Missed Opportunity: Education Reform Could’ve Been Winning Issue

So where was the issue of education reform during the presidential campaign? Republicans didn’t even visit the cities that owe their education salvation to this leadership. While strong reformers who are Republicans continue to run and win elections in states, Republicans at the national level seem not to understand that in supporting educational choice they are supporting a civil right, and that they are the leaders in this support. Republican embrace of individual freedom and liberties over government at the local, state and federal level is an anchor for education reform. And it is repulsive to those who manage and protect the status quo.

Tuesday’s results are not the only wake-up call. Here’s another one: Democrats are working hard to own this issue. Do they deserve the credit? Will they advance the movement? No, but President Obama and his party have vowed to make their party the party of education reform. A recent missive from the Democrats for Education Reform declared Obama “EdReformer in Chief.” He has done little to merit such a title.

We’ve praised Obama’s candor and vocalization of the problems facing American education. We’ve commended the power his Education secretary has wielded to talk about issues that most reformers embrace. But his Administration is conspicuously quiet on the issue of real school choice. And while they talk about ensuring real performance pay for teachers, underneath the talk, the teachers unions are still in charge.

Think about the Democratic Party and this bedrock constituency. Unions once helped those most in need, but today they are keeping those poorest children, those who cannot afford to change zip codes or pay tuition to escape, in failing schools.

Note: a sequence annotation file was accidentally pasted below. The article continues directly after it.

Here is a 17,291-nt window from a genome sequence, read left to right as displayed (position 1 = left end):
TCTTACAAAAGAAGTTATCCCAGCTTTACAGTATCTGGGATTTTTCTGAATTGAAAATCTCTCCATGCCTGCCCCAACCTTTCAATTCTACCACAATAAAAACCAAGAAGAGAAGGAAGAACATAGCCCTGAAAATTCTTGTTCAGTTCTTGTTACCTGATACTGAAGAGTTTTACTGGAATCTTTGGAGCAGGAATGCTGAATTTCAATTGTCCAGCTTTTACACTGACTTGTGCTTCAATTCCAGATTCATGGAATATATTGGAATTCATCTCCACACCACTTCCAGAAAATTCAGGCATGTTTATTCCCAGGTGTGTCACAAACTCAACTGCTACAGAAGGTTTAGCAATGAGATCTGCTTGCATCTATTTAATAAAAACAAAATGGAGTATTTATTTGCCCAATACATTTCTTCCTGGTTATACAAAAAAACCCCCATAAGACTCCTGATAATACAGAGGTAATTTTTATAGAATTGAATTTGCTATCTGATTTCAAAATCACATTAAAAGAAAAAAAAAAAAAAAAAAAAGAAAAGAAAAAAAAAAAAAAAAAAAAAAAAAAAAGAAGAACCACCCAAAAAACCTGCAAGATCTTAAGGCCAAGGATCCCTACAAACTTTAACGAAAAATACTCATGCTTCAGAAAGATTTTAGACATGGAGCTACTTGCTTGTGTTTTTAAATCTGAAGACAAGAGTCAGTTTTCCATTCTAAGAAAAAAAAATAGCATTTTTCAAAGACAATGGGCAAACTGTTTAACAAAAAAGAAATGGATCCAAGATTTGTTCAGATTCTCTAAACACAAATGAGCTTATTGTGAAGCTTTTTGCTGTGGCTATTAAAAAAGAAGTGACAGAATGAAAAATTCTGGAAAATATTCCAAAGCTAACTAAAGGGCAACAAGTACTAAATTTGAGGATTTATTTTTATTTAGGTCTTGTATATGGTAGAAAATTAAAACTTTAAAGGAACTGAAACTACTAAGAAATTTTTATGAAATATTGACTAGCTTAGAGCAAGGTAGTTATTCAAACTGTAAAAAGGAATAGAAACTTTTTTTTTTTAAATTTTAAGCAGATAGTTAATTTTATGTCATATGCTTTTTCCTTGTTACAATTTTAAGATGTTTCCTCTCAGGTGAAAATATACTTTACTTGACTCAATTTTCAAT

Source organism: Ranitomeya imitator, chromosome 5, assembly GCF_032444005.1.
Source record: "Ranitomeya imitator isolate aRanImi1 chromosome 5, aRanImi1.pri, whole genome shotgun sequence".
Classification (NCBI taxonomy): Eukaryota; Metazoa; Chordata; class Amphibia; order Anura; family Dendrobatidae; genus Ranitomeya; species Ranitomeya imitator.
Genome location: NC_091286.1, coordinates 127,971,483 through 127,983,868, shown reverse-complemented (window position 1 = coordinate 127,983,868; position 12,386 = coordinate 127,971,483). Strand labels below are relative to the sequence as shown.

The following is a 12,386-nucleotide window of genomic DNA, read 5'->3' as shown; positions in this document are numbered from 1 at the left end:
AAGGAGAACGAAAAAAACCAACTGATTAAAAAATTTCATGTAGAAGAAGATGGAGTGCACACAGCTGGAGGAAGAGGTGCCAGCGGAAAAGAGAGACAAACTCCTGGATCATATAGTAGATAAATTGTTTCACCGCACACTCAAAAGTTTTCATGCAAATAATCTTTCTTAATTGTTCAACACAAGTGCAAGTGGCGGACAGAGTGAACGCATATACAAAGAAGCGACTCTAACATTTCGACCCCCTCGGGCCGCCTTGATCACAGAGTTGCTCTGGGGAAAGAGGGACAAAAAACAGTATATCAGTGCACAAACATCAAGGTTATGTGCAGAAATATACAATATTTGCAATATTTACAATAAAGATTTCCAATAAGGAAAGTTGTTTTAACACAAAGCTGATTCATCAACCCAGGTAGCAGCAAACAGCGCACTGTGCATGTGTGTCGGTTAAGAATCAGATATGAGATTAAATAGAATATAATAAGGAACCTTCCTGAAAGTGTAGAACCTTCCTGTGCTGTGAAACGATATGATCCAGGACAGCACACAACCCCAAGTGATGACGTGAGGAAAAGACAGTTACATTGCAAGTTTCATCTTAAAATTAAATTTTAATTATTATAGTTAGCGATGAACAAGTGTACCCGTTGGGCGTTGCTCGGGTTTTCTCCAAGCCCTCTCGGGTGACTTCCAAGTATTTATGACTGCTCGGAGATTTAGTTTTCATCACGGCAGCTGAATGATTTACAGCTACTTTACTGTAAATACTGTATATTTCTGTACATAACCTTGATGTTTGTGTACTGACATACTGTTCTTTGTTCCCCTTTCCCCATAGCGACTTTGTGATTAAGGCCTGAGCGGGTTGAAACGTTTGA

President Obama and his majority at the national level continue to oppose attempts to give those students choices. Absent leadership, the nation sits quietly as we

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ED-lection Roundup: Senators

Earlier we pointed out four races worth watching because wins would usher in extremely pro-education reformers to the U.S. Senate.

Two of the four races ended up as “wins” for education reform with victories for Ted Cruz (R-Texas) and Jeff Flake (R-Ariz.). Ted has a national reputation for defending school choice and parent rights for over a decade, and Jeff is the author of Arizona’s pioneering charter school law and a stalwart supporter of school choice.

Another result that bodes well for education reform is the return of Senator Tom Carper (D-Del.). Carper is a relatively reliable reform vote, at least on charter schools and teacher issues, and has proven to be a friend to reform in Delaware and across the United States.

Wins for Cruz, Flake, and Carper all count as victories for education reform, otherwise, there’s not much in the Senate to report right now. More to come as we watch these folks assemble and start considering what their agendas will be.

ED-lection Roundup: Superintendents

There were a total of five state superintendent races this year across the country and none of the elected leaders are supportive of education reforms, such as charter schools, school choice, or performance pay for teachers.